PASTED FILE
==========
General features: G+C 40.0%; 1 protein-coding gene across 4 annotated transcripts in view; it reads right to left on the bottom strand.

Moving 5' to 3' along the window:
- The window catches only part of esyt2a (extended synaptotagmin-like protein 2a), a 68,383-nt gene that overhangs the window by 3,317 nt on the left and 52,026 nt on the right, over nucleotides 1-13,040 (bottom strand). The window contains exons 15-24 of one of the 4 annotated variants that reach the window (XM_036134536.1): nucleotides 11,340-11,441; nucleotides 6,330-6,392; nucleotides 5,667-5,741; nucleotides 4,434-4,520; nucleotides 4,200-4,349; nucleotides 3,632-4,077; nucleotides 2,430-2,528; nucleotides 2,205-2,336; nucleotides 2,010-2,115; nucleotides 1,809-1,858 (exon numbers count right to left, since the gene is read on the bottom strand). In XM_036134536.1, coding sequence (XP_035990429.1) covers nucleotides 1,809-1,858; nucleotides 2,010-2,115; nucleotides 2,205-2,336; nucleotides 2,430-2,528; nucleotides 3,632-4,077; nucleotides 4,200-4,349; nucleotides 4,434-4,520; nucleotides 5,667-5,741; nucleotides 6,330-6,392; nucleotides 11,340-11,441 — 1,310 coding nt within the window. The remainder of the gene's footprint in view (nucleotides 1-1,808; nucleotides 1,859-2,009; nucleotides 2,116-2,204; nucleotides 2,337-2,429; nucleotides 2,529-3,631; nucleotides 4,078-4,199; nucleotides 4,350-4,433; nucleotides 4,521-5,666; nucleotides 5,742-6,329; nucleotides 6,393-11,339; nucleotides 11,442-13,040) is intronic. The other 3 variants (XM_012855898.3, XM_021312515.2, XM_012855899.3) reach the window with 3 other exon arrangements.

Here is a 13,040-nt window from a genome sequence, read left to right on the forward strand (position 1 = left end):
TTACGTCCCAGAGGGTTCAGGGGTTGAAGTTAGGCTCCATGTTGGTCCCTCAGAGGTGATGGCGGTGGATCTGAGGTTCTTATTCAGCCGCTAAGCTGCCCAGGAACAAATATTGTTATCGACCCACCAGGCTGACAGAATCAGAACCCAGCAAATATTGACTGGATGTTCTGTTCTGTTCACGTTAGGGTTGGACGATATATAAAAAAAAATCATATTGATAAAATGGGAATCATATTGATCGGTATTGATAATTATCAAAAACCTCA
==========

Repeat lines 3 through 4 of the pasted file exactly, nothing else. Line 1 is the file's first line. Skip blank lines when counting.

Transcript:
- The window catches only part of esyt2a (extended synaptotagmin-like protein 2a), a 68,383-nt gene that overhangs the window by 3,317 nt on the left and 52,026 nt on the right, over nucleotides 1-13,040 (bottom strand). The window contains exons 15-24 of one of the 4 annotated variants that reach the window (XM_036134536.1): nucleotides 11,340-11,441; nucleotides 6,330-6,392; nucleotides 5,667-5,741; nucleotides 4,434-4,520; nucleotides 4,200-4,349; nucleotides 3,632-4,077; nucleotides 2,430-2,528; nucleotides 2,205-2,336; nucleotides 2,010-2,115; nucleotides 1,809-1,858 (exon numbers count right to left, since the gene is read on the bottom strand). In XM_036134536.1, coding sequence (XP_035990429.1) covers nucleotides 1,809-1,858; nucleotides 2,010-2,115; nucleotides 2,205-2,336; nucleotides 2,430-2,528; nucleotides 3,632-4,077; nucleotides 4,200-4,349; nucleotides 4,434-4,520; nucleotides 5,667-5,741; nucleotides 6,330-6,392; nucleotides 11,340-11,441 — 1,310 coding nt within the window. The remainder of the gene's footprint in view (nucleotides 1-1,808; nucleotides 1,859-2,009; nucleotides 2,116-2,204; nucleotides 2,337-2,429; nucleotides 2,529-3,631; nucleotides 4,078-4,199; nucleotides 4,350-4,433; nucleotides 4,521-5,666; nucleotides 5,742-6,329; nucleotides 6,393-11,339; nucleotides 11,442-13,040) is intronic. The other 3 variants (XM_012855898.3, XM_021312515.2, XM_012855899.3) reach the window with 3 other exon arrangements.

Here is a 13,040-nt window from a genome sequence, read left to right on the forward strand (position 1 = left end):